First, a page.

I was a weird kid.
I was an awesome kid, to be sure, but I was one hell of a quirky little girl. This is one of the reasons that I have come to desperately love myself. I fall in love with the brokenness of people — and even more so, my own.
I was a funny kid, too. I wanted to make people laugh. I was shy sometimes, and reserved, but my brain was always taking notes.
I’m an only child, and I talked to myself a lot to break up the terminal quiet. I’d chatter away in my crib, my mother said, when I was supposed to be napping, and I’d drum on the wooden sides with my feet.
I got drunk when I was two. No, that’s not a typo.
I loved to imitate the surfer dude riding the waves in the “Hawaii Five-O” opening, and hung ten on our small coffee table-cum-longboard whenever my mother left our apartment. I wiped out once, and she became hysterical, thinking I had suffered a concussion. So, no furniture-surfing with Ma in sight. My father didn’t care if I surfed. It kept me busy, so he could watch one of his favorite programs in peace. Imagine that scene. A three year-old kid, barefoot in Health-Tex bell bottoms, surfing through Marlboro cigarette smoke, while my mutton-chopped father sprawled on the couch nearby — and occasionally reached for a double-old-fashioned glass of whisky carefully positioned on the shag rug.
I apparently cursed a blue streak at the tender age of five or six, when I tried to learn to ride my secondhand bike on our Queens driveway. My mother was washing dishes at the sink near the alleyway window, and could hear me yelling — “YOU GODDAMN BIKE! YOU STUPID GODDAMN BIKE!” –every time it clattered to the asphalt. She only realized that I got the hang of it once the swearing stopped.
I was sure that ghosts were around every corner of our house, and lurking in the basement — and that they had to give me important messages for other people. And also that they’d forget what they looked like, and be all dead and yucky and stuff, and keep their scary decaying faces and moldy old bodies on when they appeared to me.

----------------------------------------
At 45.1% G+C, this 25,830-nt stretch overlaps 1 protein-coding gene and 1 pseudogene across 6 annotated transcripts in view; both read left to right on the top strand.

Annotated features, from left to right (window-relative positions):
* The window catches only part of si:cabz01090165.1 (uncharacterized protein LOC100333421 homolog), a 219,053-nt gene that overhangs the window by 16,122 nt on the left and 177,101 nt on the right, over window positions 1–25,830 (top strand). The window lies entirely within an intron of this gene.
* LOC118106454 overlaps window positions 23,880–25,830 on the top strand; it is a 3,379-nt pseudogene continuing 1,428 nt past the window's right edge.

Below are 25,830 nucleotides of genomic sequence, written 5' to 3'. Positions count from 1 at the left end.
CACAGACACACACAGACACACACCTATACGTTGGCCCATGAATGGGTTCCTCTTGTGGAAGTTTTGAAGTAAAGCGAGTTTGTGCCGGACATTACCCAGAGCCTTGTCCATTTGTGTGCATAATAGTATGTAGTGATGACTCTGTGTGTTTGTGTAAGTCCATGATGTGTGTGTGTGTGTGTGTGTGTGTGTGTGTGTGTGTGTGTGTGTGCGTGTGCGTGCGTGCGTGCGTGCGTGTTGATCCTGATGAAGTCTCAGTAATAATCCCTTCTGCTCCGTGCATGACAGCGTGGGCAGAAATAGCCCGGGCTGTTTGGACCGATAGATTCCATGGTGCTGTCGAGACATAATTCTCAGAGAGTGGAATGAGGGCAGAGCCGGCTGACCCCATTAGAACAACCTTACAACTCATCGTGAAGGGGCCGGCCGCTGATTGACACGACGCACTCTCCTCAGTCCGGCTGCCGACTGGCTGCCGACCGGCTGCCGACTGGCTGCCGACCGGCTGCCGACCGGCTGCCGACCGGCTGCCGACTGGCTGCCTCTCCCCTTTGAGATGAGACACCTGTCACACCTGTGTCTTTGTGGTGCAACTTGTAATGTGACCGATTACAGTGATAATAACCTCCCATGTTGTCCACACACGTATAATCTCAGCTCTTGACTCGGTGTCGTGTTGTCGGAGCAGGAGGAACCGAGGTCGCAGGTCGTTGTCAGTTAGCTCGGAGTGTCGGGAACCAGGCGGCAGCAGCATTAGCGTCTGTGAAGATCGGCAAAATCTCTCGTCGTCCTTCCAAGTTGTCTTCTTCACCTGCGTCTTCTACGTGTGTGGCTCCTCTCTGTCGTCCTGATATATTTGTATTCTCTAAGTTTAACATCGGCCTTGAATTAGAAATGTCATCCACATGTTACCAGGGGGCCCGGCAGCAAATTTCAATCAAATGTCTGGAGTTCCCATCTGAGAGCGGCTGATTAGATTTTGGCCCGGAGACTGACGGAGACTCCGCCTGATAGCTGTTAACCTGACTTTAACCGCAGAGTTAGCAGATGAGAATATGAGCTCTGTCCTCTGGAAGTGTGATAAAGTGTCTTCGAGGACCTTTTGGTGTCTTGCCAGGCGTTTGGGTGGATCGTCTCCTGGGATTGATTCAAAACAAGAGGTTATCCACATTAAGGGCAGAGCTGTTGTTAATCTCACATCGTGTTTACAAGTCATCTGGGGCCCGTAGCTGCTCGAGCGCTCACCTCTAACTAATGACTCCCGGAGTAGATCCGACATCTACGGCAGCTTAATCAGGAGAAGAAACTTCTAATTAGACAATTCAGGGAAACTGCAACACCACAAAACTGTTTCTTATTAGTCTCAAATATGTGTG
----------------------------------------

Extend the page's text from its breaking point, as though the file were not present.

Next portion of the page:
I was afraid to light matches. Advent wreaths were my nemesis between the ages of five and ten. Couldn’t light those damn pink and purple candles for shit.
I had an earthworm for a pet. For, like, a week, until it dried out.
I often preferred the company of adults over other children. I couldn’t figure out fractions, but I could expertly mimic all of our neighbors.
I was afraid of the Count on Sesame Street. What kid ever feared a Muppet? I was also afraid of gorillas. Not chimpanzees. Just gorillas. It may have been Samsonite-related. I’m not sure. But they seemed violent in the commercials. Remember those? Dear God. What those gorillas did to train cases.
As you can imagine — a quirky kid like myself had no garden-variety childhood career dreams. Some of my friends liked to play school and teacher. A lot of girls in the seventies wanted to be nurses. Others liked to play doctor, but those were usually boys — whose mothers led them to confessionals by their ears the following week. Not me. Like I said, weird. Awesome, but weird. So, in keeping with Moorea Seal’s 52 Lists Project — designed to inspire creativity and encourage journaling — here’s my list of childhood — and current — dream jobs.
Childhood Dream Jobs:
- Joining the cast of “Saturday Night Live,” circa 1975-1978.
- Baddest-ass drummer for the baddest-ass rock band in the world..
- Baddest-ass lead singer for the baddest-ass rock band in the world. (Not necessarily the same one.)
- Peggy Lipton in “The Mod Squad” — although I didn’t really know what she did, other than run through dark alleys in kick-ass leather trenchcoats
- I used to say that I wanted to be a veterinarian, but only because one of my friends often expressed her desire in becoming a vet, and I followed suit — since I thought it sounded like a good gig. Also, I liked puppies. But I didn’t even like cats that much.
- Playwright — my best line, banged out on my father’s college typewriter: “Why do you want to be a nun? You want a habit? Start biting your nails.”
- Undefined cool person of semi-importance who strolled through Manhattan in culottes, boots and Jackie O glasses
- Journalist at New York Magazine, The New York Times, or Newsday (because I read their funnies every weekend as a kid)
- Professor of Irish literature (brief college phase when I basically wanted to be Seamus Heaney)
- Groupie for the Beatles (even though I didn’t exactly know what the job description entailed)
- Head writer for “Late Night with David Letterman”
Current Dream Jobs:
- Head writer for “Saturday Night Live”
- Baddest-ass drummer for the baddest-ass rock band in the world
- Race car driver
- Boxer (sick, I know)
- Eyewear model who gets to keep all the frames for free after the shoot
- Massage therapist — I think this could be meaningful, happy work. Might just be my next calling. Hold still and let me nurture you, damnit.
- Spin instructor — but only for those over 40, with the baddest-ass old-school rock playlists that Bergen County’s ever seen
- Kept woman (that’s right, I said it)
- Jon Hamm’s love interest